MORE

The NYPD's a Little Confused About How the Freedom of Information Law Works

They've apparently had the details wrong for, um, a few years.
They've apparently had the details wrong for, um, a few years.
Image via Dave Hosford

The NYPD hasn't had the best track record when it comes to fulfilling requests under New York's Freedom of Information Law. Demands for NYPD documents under FOIL -- which is supposed to make accessing public information simple and relatively quick -- routinely lead to lawsuits and long delays.

But anyone who's been frustrated by a slow NYPD response will be gratified to know that they're not completely crazy. As it turns out, the NYPD's own training manual has -- for years -- had the FOIL law wrong. A mistake tucked into the department's "patrol guide" incorrectly states that the NYPD has ten days to respond to FOIL requests. The language of the statute itself requires a response in half that time.

The discrepancy emerged as the result of a FOIL request filed by a reporter at MuckRock, a request which took months to fulfill, and resulted in what seemed like the kind of spiraling whirlpool of irony that only a government agency is capable of generating.

Since late last year, MuckRock reporter Shawn Musgrave had been trying to get the NYPD to release "any manual, training reference, or other guide" explaining how the department processes freedom of information requests. The cops had refused the request though, arguing -- with a deeply symbolic bit of circular logic -- that the freedom of information procedures themselves weren't subject to New York's Freedom of Information Law.

Musgrave kept at it, filing an appeal challenging what he considered a ridiculous legal argument. Eventually the department changed its tune; they weren't refusing to release the manual, he was told. In fact, no manual existed at all.

FOIL shenanigans are an unfortunate fact of life for reporters, and the department's denial could have been the end of it. But as both a news site and an open government advocacy group, MuckRock is the kind of outfit that follows up on FOIL requests pretty doggedly.

"Part of the reason we're pushing this story so far is because this is entirely symbolic of how NYPD handles every FOIL request," Musgrave says of the NYPD's notoriously slow and piecemeal responses under the state's law.

After half a dozen letters between Musgrave and NYPD lawyers, Musgrave finally decided to try a different tactic, requesting the entirety of the NYPD's patrol guide, basically a handbook for cops detailing all kinds of policies and procedures.

And as it turned out, the patrol guide did indeed contain a section on FOIL, something Musgrave thinks should have been turned over right away on his first request. It's relatively brief, but reminds officers of their requirements under the law. (Musgrave and MuckRock posted the relevant sections on their website, along with the letters that have been bouncing back and forth between the reporter and NYPD lawyers.)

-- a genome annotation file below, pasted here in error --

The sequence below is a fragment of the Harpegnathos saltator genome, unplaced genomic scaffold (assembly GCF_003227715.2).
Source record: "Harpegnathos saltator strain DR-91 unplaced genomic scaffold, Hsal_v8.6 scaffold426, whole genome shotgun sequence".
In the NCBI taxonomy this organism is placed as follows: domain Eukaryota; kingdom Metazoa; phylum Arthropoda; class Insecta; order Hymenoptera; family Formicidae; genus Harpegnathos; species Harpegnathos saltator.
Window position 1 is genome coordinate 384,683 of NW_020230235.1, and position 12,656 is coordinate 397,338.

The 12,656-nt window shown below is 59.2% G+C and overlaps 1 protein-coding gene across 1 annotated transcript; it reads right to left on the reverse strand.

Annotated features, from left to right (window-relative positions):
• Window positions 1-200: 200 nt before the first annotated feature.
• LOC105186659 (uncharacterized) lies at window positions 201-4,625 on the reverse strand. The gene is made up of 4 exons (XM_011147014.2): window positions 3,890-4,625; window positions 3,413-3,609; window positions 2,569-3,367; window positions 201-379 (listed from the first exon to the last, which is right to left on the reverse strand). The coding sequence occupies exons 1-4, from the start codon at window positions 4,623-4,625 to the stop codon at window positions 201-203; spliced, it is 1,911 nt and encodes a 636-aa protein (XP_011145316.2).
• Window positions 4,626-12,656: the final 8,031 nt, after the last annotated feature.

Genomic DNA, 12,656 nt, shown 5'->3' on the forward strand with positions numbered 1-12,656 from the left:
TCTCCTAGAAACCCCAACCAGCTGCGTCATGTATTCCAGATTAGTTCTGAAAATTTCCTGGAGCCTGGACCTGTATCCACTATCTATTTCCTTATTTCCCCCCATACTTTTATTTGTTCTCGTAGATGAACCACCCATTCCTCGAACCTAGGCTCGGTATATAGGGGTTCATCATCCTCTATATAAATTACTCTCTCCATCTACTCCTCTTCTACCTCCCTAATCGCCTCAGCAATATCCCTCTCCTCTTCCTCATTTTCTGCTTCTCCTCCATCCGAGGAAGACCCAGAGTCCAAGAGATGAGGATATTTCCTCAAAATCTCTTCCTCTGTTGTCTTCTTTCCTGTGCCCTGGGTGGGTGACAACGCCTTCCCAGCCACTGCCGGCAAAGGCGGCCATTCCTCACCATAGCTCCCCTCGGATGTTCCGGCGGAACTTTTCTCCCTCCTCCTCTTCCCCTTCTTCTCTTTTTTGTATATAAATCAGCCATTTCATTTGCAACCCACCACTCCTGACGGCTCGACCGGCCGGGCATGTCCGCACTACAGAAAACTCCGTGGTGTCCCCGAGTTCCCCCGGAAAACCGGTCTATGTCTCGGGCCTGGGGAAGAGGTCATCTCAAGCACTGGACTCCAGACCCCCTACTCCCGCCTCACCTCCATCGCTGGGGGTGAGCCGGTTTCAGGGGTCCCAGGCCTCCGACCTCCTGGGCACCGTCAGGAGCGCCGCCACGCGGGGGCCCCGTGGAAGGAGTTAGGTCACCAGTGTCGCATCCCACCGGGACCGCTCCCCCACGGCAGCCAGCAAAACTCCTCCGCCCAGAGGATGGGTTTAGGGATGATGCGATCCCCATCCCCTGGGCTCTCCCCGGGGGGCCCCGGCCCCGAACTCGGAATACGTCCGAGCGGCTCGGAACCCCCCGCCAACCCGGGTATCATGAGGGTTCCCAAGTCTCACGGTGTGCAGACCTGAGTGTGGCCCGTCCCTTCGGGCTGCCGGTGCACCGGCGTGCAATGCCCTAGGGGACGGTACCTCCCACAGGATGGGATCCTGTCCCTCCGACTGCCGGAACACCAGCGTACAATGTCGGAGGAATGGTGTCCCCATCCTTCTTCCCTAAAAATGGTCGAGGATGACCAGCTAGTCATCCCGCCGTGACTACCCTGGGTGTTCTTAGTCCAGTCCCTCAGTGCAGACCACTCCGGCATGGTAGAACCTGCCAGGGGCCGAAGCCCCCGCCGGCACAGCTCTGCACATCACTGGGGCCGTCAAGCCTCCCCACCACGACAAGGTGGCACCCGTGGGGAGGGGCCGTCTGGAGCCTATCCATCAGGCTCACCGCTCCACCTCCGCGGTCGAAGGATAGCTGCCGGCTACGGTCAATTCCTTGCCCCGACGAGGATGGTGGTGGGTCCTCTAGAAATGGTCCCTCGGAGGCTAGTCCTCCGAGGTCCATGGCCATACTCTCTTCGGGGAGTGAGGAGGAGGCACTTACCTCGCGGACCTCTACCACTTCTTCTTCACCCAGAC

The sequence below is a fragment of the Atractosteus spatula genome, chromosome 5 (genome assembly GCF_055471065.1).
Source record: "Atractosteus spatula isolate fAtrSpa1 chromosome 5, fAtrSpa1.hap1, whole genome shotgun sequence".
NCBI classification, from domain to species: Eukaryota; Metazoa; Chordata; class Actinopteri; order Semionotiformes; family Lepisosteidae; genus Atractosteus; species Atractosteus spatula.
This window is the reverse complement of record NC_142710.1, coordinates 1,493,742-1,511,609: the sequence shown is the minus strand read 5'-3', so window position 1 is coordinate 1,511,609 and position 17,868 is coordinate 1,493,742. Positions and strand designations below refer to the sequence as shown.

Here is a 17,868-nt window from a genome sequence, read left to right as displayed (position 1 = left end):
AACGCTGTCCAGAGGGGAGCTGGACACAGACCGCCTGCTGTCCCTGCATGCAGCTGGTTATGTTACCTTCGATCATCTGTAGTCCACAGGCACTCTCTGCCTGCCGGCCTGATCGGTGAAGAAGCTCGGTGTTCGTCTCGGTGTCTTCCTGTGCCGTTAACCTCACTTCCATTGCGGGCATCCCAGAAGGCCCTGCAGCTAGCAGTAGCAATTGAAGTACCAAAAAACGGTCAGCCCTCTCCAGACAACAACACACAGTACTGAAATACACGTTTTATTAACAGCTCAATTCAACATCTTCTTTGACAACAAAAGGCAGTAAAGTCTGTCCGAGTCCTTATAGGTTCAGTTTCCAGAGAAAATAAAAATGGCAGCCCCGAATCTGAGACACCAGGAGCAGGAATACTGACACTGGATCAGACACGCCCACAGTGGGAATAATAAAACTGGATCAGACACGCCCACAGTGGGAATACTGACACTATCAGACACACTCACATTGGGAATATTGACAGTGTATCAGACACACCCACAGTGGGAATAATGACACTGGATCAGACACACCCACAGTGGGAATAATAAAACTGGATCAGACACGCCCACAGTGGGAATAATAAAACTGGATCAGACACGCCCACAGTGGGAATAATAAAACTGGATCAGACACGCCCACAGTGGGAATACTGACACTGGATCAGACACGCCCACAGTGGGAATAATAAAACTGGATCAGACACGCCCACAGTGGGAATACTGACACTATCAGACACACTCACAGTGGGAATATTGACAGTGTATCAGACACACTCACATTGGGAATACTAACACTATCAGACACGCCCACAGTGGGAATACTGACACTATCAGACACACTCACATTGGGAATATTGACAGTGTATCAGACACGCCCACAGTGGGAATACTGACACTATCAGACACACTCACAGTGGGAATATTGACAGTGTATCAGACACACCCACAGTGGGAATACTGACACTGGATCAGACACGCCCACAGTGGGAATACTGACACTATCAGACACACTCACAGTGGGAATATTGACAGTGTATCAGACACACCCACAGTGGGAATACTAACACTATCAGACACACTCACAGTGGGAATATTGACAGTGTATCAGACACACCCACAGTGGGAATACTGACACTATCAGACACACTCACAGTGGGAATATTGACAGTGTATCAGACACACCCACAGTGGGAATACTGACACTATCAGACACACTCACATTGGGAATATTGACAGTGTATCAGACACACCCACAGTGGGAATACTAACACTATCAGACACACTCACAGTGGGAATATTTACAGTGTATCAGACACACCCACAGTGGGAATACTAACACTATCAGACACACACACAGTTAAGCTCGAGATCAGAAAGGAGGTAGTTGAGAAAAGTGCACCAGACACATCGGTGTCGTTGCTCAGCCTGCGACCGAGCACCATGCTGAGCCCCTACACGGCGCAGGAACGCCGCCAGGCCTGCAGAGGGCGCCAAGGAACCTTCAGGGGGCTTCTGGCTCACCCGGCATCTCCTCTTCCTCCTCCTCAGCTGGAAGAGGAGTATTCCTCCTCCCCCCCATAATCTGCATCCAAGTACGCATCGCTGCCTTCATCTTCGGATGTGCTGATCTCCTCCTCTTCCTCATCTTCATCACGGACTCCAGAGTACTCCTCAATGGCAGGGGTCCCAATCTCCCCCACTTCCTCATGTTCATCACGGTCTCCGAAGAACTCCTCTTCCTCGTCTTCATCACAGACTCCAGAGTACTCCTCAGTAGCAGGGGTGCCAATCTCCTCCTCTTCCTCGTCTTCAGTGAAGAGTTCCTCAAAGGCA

Musgrave says his initial request should have been an easy one put to bed.

"This was more or less a softball request that they should have been able to fulfill right away," Musgrave says, "but I essentially had to trick them into it."

In the meantime, NYPD received jabs from outlets far and wide because, really, dashing off a post about the whole FOIL mobius strip was too good to pass up. FOIL policies exempt from FOIL? Blog and blog.

While it's unusual for FOIL officers to talk publicly about individual requests, Jonathan David, the attorney charged with answering Musgrave's letters, tells the Voice the whole thing was really a misunderstanding. In his view, the patrol guide, which contains pretty limited FOIL discussion, didn't qualify as a training manual.

 

"I didn't think the patrol guide was what he was looking for," David tells the Voice. "It does reference the FOIL law, but it's not really a how-to."

There are hundreds of court decisions dealing with FOIL requests, David points out, and thousands of contingencies. The bare-bones outline contained in the guide, in David's view, would have to be a lot more substantial to serve as training material. Besides, David says, the patrol guide has already been released before to other requestors, so there wouldn't have been much sense in concealing it.

"I would have gladly disclosed the patrol guide ... it's already out there," David says.

As for the mistake contained in the guide, the one that gives the Department twice as long to respond to requests as the law actually allows?

"I'll have to inquire into that," David says.

Bob Freeman, Director of the Committee on Open Government, a state agency that, among other things, helps reporters and others navigate FOIL, says blanket denials aren't out of the ordinary for the NYPD.

"It's what I call the Nancy Reagan approach: 'just say no,'" Freeman says.

There are a long list of exceptions to FOIL -- you can't demand the identity of confidential informants, for example, or the medical records of a government employee -- but too often, Freeman says, NYPD and other agencies cite exemptions that have nothing to do with the request at hand. It's a way to buy time, and since FOIL requests are frequently made by journalists, it can also be a way to slow or kill a story.

"By the time it's released, it may be less newsworthy," Freeman says.


Sponsor Content